This week sees Image Comics celebrating their twenty-fifth anniversary. What once began as a haven for artists to make a fortune in the comic book industry with bland stories filled with gorgeous splash pages has turned into a place where top creators can tell any compelling story they want, on top of keeping a huge chunk of the profits. Without Image, the idea of following creators instead of characters might never have come to fruition.

All this year, Image is looking to hype up their silver anniversary with a slew of great books. This week just so happens to see the return of what is arguably one of the company’s craziest and most breathtaking books – Brian K. Vaughan and Cliff Chiang’s Paper Girls.

Paper Girls is back and doesn't miss a beat.
Paper Girls is back and doesn’t miss a beat.

The series follows a group of paper girls in 1988 as reality changes around them, both physically and metaphorically. The morning after Halloween night, the four twelve year olds – Erin, Mac, K.J., and Tiffany – begin to realize the isn’t the way it should be. With dinosaurs and futuristic warriors after them, the girls have to work together to get back to some semblance of a reality that they know, even as that world shifts in the face of a new decade.

When push comes to shove, this book is Stranger Things meets Lost. You have the Nineteen-Eighties aesthetic in the design of the styles the girls wear and the references they make, mixed in with the huge mystery of what is going on around them. While that elevator pitch should be intriguing enough to get you on board, believe me when I say that the look of the book is what makes this series click so well.

Paper Girls revels in its calculated insanity with each breathtaking page.
Paper Girls revels in its calculated insanity with each breathtaking page.

Chiang, coming off his superb work on Wonder Woman for DC’s “New 52” Initiative, draws the book to reflect the turbulent times that existed not just because of the time-hopping adventures, but from the ever-shifting landscape of the late Eighties. This issue alone sees Chiang drawing pictographs of demon-like creatures carved into mountains, Sunday morning cartoons in a newspaper, a prehistoric wild woman (unable to speak English) protecting her child, a gigantic Sasquatch-like creature, and a time-traveller from the dreaded AppleX (yes, THAT Apple). Add in colorist Matt Wilson to tinge the book in an acid-washed color scheme and the panels practically pop out of their pages. Which is all to say that this is one of the most gorgeous books out on the stands today. The art alone is well worth the price of admission.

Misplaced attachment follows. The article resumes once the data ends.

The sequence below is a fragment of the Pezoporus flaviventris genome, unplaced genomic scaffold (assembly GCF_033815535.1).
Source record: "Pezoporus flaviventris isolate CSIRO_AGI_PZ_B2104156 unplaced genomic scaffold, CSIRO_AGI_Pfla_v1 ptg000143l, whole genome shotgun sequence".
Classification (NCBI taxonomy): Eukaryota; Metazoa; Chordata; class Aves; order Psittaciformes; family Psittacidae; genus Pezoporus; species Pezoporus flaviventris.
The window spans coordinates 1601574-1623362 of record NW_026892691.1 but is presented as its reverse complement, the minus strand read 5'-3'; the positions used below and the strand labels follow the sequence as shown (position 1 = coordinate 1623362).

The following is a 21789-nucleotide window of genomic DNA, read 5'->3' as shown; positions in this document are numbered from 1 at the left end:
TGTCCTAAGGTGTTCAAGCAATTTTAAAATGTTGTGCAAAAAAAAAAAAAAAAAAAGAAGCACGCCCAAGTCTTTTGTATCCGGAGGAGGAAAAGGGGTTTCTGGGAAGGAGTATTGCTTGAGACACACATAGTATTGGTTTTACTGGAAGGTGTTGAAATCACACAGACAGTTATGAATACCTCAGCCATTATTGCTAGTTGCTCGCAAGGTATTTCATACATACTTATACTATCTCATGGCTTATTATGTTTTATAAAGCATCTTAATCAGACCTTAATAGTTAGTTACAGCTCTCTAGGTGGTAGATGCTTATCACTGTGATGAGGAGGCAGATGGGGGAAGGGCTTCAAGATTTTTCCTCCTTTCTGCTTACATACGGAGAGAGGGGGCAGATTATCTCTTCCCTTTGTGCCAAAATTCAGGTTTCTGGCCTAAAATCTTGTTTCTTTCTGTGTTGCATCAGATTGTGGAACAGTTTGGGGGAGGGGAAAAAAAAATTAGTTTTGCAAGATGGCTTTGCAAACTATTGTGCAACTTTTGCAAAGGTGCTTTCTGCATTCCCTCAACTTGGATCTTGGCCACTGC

Each new answer the series gives you yields many more questions as the book goes on. But through all of the absurdity, the one constant is the way Vaughan portrays the girls. The opening of this issue sees K.J. trapped in a nightmare with field hockey bullies, monsters vomiting blood at her, and her grandmother, once a prisoner of a concentration camp, offers her a glimmer of advice in the face of darkness. It’s the kind of thing you’d expect from a dream sequence, but reveals more about this character than the previous issues have, setting up the cliffhanger finale that pokes at an old wound K.J. holds on to.

Vaughan utilizes the opening dream sequence to dig into K.J.'s past and anxieties.
Vaughan utilizes the opening dream sequence to dig into K.J.’s past and anxieties.

After the dream, Vaughan brings in the rest of the girls to remind readers of why this book can be so fun amid the baffling mysteries. It is the smaller moments, like Mac debating whether to smoke her last cigarette or save it for a later point and Erin realizing she likes Crankshaft better than Calvin & Hobbes (blasphemy), that really help to flesh out these characters beyond just being two-dimensional figures. Paper Girls may not get the same amount of love from critics as some of Vaughan’s other books, like Y: The Last Man or Saga, but is just as good at making you care for the characters you read about.

However, the structure of this book is what ultimately becomes its undoing. While issue eleven does serve as the beginning of a new arc, it isn’t the easiest book to just jump into. A new arc is usually the prime place for new readers to come aboard and go with the narrative without feeling like they’re missing something. Not here though.

Paper Girls stands as a dense read to get into with this issue. You get the sense of who these characters are, yes, but the larger mystery of where they are (way back in the past) and all the developments they went through (like Erin meeting her future self in the year 2016) are referenced in vague asides that new readers would not understand. Thankfully, there are only ten issues to go grab to get caught up on (now collected in two paperback collections for your ease, no less). Trust me, it’s worth it to get on board this book. Just look at that art.

The character moments really sing in Paper Girls, despite the book's dense narrative.
The character moments really sing in Paper Girls, despite the book’s dense narrative.

The latest issue of Paper Girls is a great way to celebrate the twenty-fifth anniversary of Image Comics, offering up a throwback tale to an era just before the advent of the very publisher offering up this comic. While the issue may not be an ideal choice for brand new readers, the two trades are available to detail the backstory to help enjoy this book. Plus, it’ll give you something to help pass the cold and snowy months we’re currently caught in.

The eleventh issue of Paper Girls is available now in comic book shops. Issue twelve will be available on March 1.